In the letter, Forrest wrote: "The tax base will be unreasonably narrow, being focused on 320 taxpayers in two resource areas: coal and iron ore. It will be a volatile tax subject to huge fluctuations depending on international commodity prices (making it unsuitable to fund ongoing budget commitments your government has made such as reducing company tax and funding increased superannuation)."
Other "flaws" raised in the letter included the possibility that the MRRT would be unconstitutional given the likely discrimination between the states. "And the deductions given to the multinational, multi-commodity companies are so large as to protect them from retrospectivity that they are unlikely to make a commensurate contribution to this tax," Forrest said in his letter.
He also wrote about his concerns that the three companies that privately negotiated the MRRT - Rio, BHP and Xstrata - would not contribute commensurately to the $7.4 billion of MRRT that Treasury expects to raise in the first two years.
"No one can see how you will raise this amount given the enormous deductions that BHP, Rio and Xstrata will enjoy in the first years of the tax." Indeed, "in the iron ore industry, it is likely that the MRRT will not be paid by the industry giants, but will be paid by the smaller, up-and-coming companies."
Against this backdrop, the Association of Mining & Exploration Companies, which represents the smaller end of the iron ore and coal mining sector, will no doubt crank up its lobbying efforts. AMEC launched its own television and newspaper advertisements against the MRRT last year and has reserved the right to revive the campaign.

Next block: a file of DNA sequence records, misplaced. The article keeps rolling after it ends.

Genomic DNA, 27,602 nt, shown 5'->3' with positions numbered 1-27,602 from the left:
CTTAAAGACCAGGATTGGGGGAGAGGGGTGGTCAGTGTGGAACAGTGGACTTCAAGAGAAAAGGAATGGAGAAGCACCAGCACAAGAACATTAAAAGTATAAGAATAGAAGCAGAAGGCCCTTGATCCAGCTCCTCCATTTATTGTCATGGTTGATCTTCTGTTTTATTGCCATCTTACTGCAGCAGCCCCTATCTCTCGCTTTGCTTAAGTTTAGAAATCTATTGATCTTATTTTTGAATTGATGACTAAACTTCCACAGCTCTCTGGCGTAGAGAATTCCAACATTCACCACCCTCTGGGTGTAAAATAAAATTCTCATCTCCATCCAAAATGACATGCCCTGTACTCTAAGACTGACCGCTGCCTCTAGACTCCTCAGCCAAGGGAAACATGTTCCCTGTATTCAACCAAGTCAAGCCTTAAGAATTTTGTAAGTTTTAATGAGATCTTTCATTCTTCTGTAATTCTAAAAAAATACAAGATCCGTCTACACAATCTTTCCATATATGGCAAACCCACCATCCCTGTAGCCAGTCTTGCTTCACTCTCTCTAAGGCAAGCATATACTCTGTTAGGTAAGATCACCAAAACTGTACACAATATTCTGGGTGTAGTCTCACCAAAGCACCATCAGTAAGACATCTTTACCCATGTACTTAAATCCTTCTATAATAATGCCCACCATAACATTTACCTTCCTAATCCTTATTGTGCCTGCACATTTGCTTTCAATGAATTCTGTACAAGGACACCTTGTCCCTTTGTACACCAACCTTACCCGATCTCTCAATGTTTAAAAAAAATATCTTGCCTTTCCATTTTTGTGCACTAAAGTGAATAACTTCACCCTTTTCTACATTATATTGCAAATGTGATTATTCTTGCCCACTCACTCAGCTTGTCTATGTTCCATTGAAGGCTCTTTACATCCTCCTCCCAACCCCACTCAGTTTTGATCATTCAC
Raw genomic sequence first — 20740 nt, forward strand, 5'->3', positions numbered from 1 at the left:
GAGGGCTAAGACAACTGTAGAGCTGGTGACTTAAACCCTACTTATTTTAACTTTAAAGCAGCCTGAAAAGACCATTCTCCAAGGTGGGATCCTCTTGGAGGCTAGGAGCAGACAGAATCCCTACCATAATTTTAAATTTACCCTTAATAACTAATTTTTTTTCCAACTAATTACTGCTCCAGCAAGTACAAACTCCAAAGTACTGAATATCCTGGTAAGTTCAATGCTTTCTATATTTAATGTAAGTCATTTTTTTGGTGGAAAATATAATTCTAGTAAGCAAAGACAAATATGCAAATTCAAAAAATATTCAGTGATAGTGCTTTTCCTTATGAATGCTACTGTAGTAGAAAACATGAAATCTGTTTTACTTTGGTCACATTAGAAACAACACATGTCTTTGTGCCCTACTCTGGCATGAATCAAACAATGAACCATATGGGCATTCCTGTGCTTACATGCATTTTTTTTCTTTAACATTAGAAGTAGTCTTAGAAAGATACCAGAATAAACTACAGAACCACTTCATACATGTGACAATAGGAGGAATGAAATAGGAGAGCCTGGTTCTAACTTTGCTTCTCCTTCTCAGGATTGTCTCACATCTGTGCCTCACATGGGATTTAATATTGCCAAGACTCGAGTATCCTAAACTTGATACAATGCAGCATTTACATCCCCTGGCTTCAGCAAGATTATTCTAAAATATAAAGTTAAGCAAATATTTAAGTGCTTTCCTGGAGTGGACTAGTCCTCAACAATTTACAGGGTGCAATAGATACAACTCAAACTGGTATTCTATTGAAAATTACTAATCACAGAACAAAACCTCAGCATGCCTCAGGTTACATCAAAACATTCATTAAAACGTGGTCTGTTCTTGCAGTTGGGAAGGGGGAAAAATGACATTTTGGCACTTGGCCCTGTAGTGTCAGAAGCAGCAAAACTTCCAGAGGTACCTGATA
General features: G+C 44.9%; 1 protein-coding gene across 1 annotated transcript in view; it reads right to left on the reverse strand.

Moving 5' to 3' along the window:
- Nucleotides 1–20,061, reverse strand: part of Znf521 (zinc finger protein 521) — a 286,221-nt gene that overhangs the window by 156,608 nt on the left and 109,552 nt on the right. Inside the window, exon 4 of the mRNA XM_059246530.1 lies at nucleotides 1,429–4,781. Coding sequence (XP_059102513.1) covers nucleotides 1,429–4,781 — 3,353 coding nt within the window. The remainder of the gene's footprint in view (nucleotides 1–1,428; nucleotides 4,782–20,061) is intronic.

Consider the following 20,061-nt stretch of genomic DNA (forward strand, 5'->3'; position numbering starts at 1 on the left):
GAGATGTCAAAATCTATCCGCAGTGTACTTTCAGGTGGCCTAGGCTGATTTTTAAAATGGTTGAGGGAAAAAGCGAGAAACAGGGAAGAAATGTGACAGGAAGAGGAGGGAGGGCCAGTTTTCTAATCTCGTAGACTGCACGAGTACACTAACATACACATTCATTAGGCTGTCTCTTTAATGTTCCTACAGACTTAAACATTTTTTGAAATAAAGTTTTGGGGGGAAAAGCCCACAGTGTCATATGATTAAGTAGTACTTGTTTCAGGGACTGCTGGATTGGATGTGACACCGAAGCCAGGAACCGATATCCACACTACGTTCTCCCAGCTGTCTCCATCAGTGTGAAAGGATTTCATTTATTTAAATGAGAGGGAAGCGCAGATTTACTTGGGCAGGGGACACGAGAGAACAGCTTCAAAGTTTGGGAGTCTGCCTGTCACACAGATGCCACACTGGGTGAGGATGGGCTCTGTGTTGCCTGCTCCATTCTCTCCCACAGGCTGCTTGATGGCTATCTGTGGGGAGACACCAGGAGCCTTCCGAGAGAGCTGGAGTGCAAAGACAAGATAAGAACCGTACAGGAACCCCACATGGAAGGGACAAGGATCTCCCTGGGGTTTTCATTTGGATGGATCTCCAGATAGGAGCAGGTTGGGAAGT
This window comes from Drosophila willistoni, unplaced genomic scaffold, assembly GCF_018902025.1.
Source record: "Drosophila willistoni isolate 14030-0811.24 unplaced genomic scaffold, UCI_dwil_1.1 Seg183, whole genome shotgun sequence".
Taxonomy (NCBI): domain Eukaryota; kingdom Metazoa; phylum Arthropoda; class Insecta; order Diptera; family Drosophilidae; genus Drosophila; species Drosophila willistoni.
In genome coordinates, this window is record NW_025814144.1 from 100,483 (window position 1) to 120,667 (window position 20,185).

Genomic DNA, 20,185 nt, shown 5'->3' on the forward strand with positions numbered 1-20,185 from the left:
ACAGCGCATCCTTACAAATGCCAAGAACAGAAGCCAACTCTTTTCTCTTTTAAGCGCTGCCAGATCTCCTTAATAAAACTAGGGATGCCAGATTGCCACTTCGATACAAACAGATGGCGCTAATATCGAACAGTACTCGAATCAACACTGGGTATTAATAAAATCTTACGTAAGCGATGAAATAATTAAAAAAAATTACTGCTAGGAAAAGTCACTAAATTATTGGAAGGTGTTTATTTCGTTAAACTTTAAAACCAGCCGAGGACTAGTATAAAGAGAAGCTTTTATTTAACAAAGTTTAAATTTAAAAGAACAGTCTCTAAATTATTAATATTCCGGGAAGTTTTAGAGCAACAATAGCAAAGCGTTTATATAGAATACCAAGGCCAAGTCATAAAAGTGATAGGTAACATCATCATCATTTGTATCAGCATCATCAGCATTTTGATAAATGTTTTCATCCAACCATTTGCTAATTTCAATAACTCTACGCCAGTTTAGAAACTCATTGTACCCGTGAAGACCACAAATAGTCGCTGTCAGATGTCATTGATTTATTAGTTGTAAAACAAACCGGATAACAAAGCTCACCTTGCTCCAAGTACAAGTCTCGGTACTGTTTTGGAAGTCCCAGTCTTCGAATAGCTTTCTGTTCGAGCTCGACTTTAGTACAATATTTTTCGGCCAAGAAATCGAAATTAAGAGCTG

The proposed MRRT was borne out of private consultations between the government and mining giants BHP Billiton, Rio Tinto and Xstrata. It was then fleshed out by a government advisory group known as the policy transition group, chaired by former BHP chairman Don Argus, which released 94 recommendations.
Earlier this year, a Senate select committee headed by Senator Mathias Cormann tried to get to the bottom of the process behind the Argus-led policy transition group by calling Argus up as a witness to ask him a series of questions. It came to nothing as Argus didn't attend and the Senate opted not to use its powers to summons him.
The problem with the MRRT is it is seen by many in the industry, including tax experts and consultants such as Henry Ergas, as complex, onerous to administer, and unfair.
It is easy to see why. First, the tax only includes the coal and iron ore industry, not all non-renewable mining resources such as uranium, gold, copper and nickel, as originally intended.
This means the gold sector, for example, doesn't have to pay the tax despite the fact that gold is trading at record highs. In Western Australia, there are two huge gold mines, Newmont's Boddington Gold project and AngloGold Ashanti's Tropicana Gold project, both of which will be rivers of gold for the multinational gold giants.
BHP's expanding Olympic Dam project in South Australia is also excluded from the MRRT. This is a project with the world's largest uranium deposit, fourth-largest copper deposit and fifth-largest gold deposit.
With so many backflips, the Gillard government will have to face the miners, the states and the whole debate on carbon tax over the next few months.
How it will end is anybody's guess, but one thing is for sure: such complicated tax reforms without proper consultation makes a mockery of the Labor government's root-and-branch tax reform that was supposed to make tax simpler and fairer.
With a minority government, polls indicating that it will be tough to get re-elected and a constitutional challenge about to get thrown into the mix, the MRRT might well be a flash in the pan.